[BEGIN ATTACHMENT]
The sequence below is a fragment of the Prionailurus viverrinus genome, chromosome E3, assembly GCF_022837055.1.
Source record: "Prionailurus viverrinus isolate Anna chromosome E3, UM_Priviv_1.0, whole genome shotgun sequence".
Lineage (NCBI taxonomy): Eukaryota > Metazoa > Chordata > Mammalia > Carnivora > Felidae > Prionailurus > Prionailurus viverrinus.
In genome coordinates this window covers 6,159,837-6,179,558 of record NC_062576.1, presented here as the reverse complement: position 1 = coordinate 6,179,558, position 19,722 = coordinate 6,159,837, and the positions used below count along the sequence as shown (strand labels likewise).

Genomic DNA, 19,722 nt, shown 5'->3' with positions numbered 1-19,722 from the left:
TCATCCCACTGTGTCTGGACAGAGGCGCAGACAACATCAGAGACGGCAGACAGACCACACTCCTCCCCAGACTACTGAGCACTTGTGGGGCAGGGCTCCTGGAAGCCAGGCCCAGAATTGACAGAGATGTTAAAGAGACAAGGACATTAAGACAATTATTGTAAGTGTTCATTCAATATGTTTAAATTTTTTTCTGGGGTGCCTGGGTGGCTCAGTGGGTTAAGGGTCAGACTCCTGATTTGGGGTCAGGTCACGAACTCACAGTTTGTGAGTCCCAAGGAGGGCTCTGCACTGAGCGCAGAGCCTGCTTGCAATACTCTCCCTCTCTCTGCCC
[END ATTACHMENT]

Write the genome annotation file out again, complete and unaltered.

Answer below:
The sequence below is a fragment of the Prionailurus viverrinus genome, chromosome E3, assembly GCF_022837055.1.
Source record: "Prionailurus viverrinus isolate Anna chromosome E3, UM_Priviv_1.0, whole genome shotgun sequence".
Lineage (NCBI taxonomy): Eukaryota > Metazoa > Chordata > Mammalia > Carnivora > Felidae > Prionailurus > Prionailurus viverrinus.
In genome coordinates this window covers 6,159,837-6,179,558 of record NC_062576.1, presented here as the reverse complement: position 1 = coordinate 6,179,558, position 19,722 = coordinate 6,159,837, and the positions used below count along the sequence as shown (strand labels likewise).

Genomic DNA, 19,722 nt, shown 5'->3' with positions numbered 1-19,722 from the left:
TCATCCCACTGTGTCTGGACAGAGGCGCAGACAACATCAGAGACGGCAGACAGACCACACTCCTCCCCAGACTACTGAGCACTTGTGGGGCAGGGCTCCTGGAAGCCAGGCCCAGAATTGACAGAGATGTTAAAGAGACAAGGACATTAAGACAATTATTGTAAGTGTTCATTCAATATGTTTAAATTTTTTTCTGGGGTGCCTGGGTGGCTCAGTGGGTTAAGGGTCAGACTCCTGATTTGGGGTCAGGTCACGAACTCACAGTTTGTGAGTCCCAAGGAGGGCTCTGCACTGAGCGCAGAGCCTGCTTGCAATACTCTCCCTCTCTCTGCCC